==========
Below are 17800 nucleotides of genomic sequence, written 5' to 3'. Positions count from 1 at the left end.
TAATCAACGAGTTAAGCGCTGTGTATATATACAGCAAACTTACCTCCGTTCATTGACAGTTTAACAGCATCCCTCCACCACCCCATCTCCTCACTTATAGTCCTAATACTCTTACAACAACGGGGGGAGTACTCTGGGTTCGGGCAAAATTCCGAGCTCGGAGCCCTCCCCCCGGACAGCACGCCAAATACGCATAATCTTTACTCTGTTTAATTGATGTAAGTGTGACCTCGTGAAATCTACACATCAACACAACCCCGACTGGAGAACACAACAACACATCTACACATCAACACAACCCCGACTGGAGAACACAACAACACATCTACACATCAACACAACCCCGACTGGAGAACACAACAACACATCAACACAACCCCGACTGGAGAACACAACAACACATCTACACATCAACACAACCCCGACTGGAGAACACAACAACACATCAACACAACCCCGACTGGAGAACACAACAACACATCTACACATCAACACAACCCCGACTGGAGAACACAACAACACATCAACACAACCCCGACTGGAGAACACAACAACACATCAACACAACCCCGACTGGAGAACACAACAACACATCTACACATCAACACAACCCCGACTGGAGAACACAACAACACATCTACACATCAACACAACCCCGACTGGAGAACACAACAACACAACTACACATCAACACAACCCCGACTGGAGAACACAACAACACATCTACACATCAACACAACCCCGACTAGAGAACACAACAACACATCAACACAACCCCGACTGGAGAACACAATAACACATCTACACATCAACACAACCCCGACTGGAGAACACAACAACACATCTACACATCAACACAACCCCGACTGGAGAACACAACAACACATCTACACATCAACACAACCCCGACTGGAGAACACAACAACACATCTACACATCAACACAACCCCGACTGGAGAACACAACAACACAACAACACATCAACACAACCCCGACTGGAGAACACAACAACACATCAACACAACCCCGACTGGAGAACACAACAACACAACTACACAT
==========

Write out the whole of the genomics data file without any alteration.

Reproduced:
Below are 17800 nucleotides of genomic sequence, written 5' to 3'. Positions count from 1 at the left end.
TAATCAACGAGTTAAGCGCTGTGTATATATACAGCAAACTTACCTCCGTTCATTGACAGTTTAACAGCATCCCTCCACCACCCCATCTCCTCACTTATAGTCCTAATACTCTTACAACAACGGGGGGAGTACTCTGGGTTCGGGCAAAATTCCGAGCTCGGAGCCCTCCCCCCGGACAGCACGCCAAATACGCATAATCTTTACTCTGTTTAATTGATGTAAGTGTGACCTCGTGAAATCTACACATCAACACAACCCCGACTGGAGAACACAACAACACATCTACACATCAACACAACCCCGACTGGAGAACACAACAACACATCTACACATCAACACAACCCCGACTGGAGAACACAACAACACATCAACACAACCCCGACTGGAGAACACAACAACACATCTACACATCAACACAACCCCGACTGGAGAACACAACAACACATCAACACAACCCCGACTGGAGAACACAACAACACATCTACACATCAACACAACCCCGACTGGAGAACACAACAACACATCAACACAACCCCGACTGGAGAACACAACAACACATCAACACAACCCCGACTGGAGAACACAACAACACATCTACACATCAACACAACCCCGACTGGAGAACACAACAACACATCTACACATCAACACAACCCCGACTGGAGAACACAACAACACAACTACACATCAACACAACCCCGACTGGAGAACACAACAACACATCTACACATCAACACAACCCCGACTAGAGAACACAACAACACATCAACACAACCCCGACTGGAGAACACAATAACACATCTACACATCAACACAACCCCGACTGGAGAACACAACAACACATCTACACATCAACACAACCCCGACTGGAGAACACAACAACACATCTACACATCAACACAACCCCGACTGGAGAACACAACAACACATCTACACATCAACACAACCCCGACTGGAGAACACAACAACACAACAACACATCAACACAACCCCGACTGGAGAACACAACAACACATCAACACAACCCCGACTGGAGAACACAACAACACAACTACACAT